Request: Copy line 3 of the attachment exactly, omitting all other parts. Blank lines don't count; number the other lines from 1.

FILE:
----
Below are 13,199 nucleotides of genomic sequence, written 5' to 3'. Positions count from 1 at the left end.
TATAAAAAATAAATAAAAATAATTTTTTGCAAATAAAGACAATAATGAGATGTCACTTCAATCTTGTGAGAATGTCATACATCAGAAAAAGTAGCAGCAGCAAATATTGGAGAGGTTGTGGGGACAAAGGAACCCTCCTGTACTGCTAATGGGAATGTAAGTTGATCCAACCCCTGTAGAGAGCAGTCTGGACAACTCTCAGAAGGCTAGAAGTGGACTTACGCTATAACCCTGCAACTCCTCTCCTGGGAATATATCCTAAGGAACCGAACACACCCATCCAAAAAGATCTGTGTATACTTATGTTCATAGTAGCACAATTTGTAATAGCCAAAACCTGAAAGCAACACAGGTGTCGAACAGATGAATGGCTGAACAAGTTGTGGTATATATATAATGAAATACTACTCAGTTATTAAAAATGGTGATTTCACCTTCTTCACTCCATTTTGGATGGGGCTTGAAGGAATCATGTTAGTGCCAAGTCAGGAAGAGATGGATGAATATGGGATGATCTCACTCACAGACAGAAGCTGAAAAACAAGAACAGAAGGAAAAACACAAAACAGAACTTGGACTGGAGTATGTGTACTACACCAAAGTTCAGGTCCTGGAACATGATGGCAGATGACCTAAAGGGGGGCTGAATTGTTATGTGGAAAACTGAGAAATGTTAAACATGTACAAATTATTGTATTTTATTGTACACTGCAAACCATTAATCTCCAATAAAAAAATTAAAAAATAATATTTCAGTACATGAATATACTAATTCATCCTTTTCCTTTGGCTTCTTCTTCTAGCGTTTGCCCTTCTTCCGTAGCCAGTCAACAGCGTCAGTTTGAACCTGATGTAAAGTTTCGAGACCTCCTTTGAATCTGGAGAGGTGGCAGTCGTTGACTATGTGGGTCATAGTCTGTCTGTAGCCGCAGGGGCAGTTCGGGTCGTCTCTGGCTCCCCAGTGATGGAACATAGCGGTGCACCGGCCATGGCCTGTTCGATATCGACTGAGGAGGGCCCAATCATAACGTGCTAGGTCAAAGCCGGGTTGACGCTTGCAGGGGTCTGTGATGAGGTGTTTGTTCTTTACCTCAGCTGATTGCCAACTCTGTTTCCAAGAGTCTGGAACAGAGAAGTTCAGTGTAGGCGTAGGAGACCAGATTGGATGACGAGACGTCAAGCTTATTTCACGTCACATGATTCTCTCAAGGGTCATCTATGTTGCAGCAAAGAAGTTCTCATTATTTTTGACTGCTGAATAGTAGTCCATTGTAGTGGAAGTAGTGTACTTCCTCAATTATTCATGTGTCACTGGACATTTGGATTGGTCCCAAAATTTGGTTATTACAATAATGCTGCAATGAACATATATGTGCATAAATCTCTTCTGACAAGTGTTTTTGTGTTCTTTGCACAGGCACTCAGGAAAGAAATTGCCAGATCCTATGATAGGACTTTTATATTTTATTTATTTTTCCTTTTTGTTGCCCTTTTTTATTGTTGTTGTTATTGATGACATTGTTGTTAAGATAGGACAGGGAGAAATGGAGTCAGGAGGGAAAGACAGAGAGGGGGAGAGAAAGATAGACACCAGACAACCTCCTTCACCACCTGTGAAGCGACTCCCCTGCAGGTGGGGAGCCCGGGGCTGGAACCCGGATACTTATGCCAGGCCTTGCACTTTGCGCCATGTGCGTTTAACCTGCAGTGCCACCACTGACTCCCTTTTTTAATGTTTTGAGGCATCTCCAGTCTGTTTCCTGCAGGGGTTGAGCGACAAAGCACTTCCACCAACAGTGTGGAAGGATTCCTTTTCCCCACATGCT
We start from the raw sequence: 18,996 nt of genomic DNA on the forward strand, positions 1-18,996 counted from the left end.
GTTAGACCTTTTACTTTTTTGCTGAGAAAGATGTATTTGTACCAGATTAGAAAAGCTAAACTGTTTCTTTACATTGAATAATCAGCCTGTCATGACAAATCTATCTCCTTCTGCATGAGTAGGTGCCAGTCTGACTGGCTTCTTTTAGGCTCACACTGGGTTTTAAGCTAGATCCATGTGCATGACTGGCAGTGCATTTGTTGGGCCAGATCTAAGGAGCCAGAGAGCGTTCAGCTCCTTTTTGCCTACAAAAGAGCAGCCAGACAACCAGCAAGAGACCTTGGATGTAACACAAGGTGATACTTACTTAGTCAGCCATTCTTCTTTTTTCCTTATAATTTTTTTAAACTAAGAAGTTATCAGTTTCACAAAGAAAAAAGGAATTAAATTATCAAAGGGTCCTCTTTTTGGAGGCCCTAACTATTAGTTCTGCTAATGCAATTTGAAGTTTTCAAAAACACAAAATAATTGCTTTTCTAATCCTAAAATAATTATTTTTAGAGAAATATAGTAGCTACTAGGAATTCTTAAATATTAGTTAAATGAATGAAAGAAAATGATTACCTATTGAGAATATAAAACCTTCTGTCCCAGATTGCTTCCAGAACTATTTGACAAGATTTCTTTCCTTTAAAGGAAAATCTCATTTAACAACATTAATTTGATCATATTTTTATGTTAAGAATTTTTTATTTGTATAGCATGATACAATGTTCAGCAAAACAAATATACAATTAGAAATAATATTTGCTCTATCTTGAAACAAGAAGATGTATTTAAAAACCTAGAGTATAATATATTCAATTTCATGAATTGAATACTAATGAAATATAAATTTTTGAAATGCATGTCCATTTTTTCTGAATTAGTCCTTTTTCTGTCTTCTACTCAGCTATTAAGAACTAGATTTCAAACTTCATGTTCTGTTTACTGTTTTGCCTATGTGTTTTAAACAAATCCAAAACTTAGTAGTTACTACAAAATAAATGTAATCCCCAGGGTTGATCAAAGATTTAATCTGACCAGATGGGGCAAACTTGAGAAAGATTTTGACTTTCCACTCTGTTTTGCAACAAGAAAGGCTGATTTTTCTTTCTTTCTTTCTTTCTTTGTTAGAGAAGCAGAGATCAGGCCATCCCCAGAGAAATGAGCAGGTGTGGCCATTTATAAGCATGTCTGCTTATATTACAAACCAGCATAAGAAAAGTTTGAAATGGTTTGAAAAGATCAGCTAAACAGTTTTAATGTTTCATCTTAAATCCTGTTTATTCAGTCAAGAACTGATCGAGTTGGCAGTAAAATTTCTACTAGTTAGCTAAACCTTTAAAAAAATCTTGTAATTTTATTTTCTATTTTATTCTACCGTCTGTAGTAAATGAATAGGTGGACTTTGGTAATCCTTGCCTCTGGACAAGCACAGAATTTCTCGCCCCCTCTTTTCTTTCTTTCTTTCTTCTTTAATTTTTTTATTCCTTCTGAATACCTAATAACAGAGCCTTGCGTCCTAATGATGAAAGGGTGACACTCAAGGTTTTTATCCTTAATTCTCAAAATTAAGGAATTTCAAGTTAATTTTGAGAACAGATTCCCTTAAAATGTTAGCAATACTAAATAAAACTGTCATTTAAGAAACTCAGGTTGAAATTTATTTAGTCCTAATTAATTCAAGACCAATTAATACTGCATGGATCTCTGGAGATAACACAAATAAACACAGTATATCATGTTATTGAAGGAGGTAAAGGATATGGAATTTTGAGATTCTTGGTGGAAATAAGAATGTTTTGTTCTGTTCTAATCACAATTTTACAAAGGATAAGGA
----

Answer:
We start from the raw sequence: 18,996 nt of genomic DNA on the forward strand, positions 1-18,996 counted from the left end.